Best and worst-case scenarios for Cade Cunningham's max extension

Detroit Pistons v Washington Wizards
Detroit Pistons v Washington Wizards / Jess Rapfogel/GettyImages

With so many things going on for the Detroit Pistons, there has been little talk about their franchise player Cade Cunningham and his upcoming extension. 

Cunningham is set to make just under $14 million next season but there has been widespread speculation that the Pistons will offer him the max extension this summer and he has every reason to take it. 

Whether the Pistons (or Cunningham) see each other as long-term partners, it makes sense to sign this deal, as it will give Cade more money than any other team can offer and it won’t hurt his trade value, so there isn’t much risk for Detroit. 

This is the reason that no star rookie has ever declined to sign an extension and I don’t expect Cade Cunningham to be the first. 

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How that contract ends up playing out is a different story, as there are definitely best and worst-case scenarios for a deal that will likely include five years and over $200 million. 

Best-case scenario for Cade Cunningham and the Detroit Pistons 

The best-case scenario is obvious, and it’s that Cunningham evolves into a superstar who helps turn the franchise around and makes multiple All-Star teams.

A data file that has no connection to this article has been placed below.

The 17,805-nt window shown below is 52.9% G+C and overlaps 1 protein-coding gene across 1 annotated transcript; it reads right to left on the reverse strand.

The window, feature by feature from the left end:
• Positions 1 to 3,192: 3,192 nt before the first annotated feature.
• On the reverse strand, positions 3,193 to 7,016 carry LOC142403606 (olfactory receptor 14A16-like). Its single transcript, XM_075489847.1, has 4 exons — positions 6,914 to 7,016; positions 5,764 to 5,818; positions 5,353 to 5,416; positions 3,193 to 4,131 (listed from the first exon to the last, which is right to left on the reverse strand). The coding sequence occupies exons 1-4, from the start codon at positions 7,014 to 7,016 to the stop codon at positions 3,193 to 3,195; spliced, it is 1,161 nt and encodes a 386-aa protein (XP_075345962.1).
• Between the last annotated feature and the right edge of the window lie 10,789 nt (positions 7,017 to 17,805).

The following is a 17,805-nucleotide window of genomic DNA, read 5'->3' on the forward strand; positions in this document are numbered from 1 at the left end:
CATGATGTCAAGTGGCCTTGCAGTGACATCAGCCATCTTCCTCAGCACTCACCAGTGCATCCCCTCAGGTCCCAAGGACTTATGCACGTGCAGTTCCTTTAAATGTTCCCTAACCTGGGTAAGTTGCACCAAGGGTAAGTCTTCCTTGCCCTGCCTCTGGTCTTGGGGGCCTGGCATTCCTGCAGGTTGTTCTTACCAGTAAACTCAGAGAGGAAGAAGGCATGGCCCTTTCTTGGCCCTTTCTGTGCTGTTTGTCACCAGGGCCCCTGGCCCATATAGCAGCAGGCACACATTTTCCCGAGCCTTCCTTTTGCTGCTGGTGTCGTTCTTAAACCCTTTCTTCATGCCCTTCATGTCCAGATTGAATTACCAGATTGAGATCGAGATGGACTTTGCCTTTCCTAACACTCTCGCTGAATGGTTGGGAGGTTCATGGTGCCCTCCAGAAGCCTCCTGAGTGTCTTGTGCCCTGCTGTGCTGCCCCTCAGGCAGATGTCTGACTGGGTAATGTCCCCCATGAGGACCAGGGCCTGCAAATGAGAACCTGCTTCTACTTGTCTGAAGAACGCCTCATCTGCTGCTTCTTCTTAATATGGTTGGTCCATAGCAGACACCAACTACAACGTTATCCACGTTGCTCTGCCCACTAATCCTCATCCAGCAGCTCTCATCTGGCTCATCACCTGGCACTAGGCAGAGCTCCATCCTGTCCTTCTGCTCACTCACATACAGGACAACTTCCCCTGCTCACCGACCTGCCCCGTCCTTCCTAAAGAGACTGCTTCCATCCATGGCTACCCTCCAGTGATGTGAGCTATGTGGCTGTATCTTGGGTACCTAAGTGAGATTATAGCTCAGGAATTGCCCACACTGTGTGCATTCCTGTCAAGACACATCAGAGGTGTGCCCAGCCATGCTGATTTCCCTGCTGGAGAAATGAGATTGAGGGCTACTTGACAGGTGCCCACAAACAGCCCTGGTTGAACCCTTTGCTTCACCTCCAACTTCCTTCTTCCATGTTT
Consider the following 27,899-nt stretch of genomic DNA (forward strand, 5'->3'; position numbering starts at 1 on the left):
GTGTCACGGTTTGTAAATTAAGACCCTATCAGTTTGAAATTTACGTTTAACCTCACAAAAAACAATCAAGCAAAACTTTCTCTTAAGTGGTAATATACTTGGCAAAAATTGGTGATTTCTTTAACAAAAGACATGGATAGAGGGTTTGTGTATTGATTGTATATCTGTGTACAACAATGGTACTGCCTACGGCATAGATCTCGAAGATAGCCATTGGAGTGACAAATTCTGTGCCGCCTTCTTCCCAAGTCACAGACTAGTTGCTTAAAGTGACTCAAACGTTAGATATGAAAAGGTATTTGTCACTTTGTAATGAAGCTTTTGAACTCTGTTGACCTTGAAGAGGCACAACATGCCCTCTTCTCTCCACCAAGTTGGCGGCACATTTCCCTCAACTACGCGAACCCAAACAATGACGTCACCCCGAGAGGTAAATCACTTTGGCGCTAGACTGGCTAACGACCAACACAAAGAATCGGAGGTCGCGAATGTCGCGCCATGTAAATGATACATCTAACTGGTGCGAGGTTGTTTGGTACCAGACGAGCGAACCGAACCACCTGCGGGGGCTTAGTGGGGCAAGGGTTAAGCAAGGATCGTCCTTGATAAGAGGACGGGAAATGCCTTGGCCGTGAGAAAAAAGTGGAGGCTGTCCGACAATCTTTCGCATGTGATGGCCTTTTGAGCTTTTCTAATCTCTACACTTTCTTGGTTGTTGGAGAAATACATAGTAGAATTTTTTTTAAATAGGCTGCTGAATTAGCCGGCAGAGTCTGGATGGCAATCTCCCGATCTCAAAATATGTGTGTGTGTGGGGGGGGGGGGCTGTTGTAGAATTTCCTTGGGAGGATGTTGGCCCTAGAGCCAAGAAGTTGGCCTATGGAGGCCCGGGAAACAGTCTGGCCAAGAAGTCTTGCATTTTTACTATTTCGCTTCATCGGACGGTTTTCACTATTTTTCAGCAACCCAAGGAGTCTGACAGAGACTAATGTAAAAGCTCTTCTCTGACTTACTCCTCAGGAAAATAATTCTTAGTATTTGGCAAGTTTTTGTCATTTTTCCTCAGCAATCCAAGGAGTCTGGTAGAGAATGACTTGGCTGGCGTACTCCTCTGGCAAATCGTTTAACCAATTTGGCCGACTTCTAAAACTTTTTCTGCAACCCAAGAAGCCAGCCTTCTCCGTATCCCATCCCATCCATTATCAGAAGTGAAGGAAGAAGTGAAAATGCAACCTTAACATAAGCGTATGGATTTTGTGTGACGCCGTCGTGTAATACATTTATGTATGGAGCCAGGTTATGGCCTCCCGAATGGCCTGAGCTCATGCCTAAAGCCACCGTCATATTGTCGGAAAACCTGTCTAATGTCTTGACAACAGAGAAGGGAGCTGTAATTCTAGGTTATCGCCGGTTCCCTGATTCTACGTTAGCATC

The best-case scenario includes consistent winning and playoff appearances and to contend in years when the luck goes their way. 

It’s for Cade to become Luka-lite, a guy who can ensure a team is at least competitive and can be the engine behind sustained success. It would be great to see Cade spend his entire career in Detroit, become a franchise icon and be one of the reasons this awful stretch came to an end. 

That’s the dream scenario but there is also a nightmare. 

Worst-case scenario for Cade Cunningham’s contract extension 

Barring catastrophic injury, it’s hard to imagine a scenario in which Cunningham doesn’t make an All-Star game or two. He already put up those kinds of numbers last season and if the team ever wins, he’ll get consideration. 

To me, his worst-case scenario is what we are seeing play out with the Chicago Bulls and Zach LaVine, a talented player, but one with flaws and injury concerns. 

LaVine is very good and has made multiple All-Star teams, but the Bulls haven’t won anything since he’s been in the league. They are second only to the Pistons in fewest playoff wins (1) since 2018 (third if you count the Hornets, who haven’t made the playoffs since 2016). 

LaVine is a gifted offensive player who can’t defend and whose skills have never led to sustained success. Even worse, he now has an albatross of a contract that the Bulls are having a hard time trading, to the point that they may have to accept a garbage deal or even pay to give him away. 

This is the worst-case scenario for Cade, who has yet to win much in his three years in the league and will soon be on a big contract. Let’s hope it’s not one the Pistons view as a stone around their neck at some point. 

The second contract for high draft picks is always the trickiest to navigate, as it relies heavily on the hope that his young person becomes the player you hoped he would be when you drafted him, even though there often isn’t much evidence to go on. 

The Pistons will have to make that leap of faith and hope Cunningham turns out more like the first scenario than the second.